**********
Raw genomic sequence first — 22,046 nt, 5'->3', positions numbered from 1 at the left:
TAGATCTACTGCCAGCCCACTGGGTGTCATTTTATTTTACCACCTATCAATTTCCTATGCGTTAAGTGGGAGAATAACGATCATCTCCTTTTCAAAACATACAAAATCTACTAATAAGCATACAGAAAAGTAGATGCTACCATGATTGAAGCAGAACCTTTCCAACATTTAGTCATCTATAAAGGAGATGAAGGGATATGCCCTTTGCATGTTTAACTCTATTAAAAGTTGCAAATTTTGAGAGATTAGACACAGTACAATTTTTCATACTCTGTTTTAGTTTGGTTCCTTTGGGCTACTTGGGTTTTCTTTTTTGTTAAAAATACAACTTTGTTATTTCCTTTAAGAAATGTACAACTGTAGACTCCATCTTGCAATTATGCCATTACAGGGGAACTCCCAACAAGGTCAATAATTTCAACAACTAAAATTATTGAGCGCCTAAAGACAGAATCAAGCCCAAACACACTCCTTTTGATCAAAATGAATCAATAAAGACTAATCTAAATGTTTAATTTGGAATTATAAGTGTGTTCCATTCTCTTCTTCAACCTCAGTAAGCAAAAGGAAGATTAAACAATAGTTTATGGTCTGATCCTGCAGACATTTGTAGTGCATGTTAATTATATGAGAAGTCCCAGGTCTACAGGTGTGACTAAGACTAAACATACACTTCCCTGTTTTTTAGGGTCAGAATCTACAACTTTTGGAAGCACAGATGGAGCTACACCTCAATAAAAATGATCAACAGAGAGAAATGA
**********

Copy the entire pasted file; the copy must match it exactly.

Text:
Raw genomic sequence first — 22,046 nt, 5'->3', positions numbered from 1 at the left:
TAGATCTACTGCCAGCCCACTGGGTGTCATTTTATTTTACCACCTATCAATTTCCTATGCGTTAAGTGGGAGAATAACGATCATCTCCTTTTCAAAACATACAAAATCTACTAATAAGCATACAGAAAAGTAGATGCTACCATGATTGAAGCAGAACCTTTCCAACATTTAGTCATCTATAAAGGAGATGAAGGGATATGCCCTTTGCATGTTTAACTCTATTAAAAGTTGCAAATTTTGAGAGATTAGACACAGTACAATTTTTCATACTCTGTTTTAGTTTGGTTCCTTTGGGCTACTTGGGTTTTCTTTTTTGTTAAAAATACAACTTTGTTATTTCCTTTAAGAAATGTACAACTGTAGACTCCATCTTGCAATTATGCCATTACAGGGGAACTCCCAACAAGGTCAATAATTTCAACAACTAAAATTATTGAGCGCCTAAAGACAGAATCAAGCCCAAACACACTCCTTTTGATCAAAATGAATCAATAAAGACTAATCTAAATGTTTAATTTGGAATTATAAGTGTGTTCCATTCTCTTCTTCAACCTCAGTAAGCAAAAGGAAGATTAAACAATAGTTTATGGTCTGATCCTGCAGACATTTGTAGTGCATGTTAATTATATGAGAAGTCCCAGGTCTACAGGTGTGACTAAGACTAAACATACACTTCCCTGTTTTTTAGGGTCAGAATCTACAACTTTTGGAAGCACAGATGGAGCTACACCTCAATAAAAATGATCAACAGAGAGAAATGA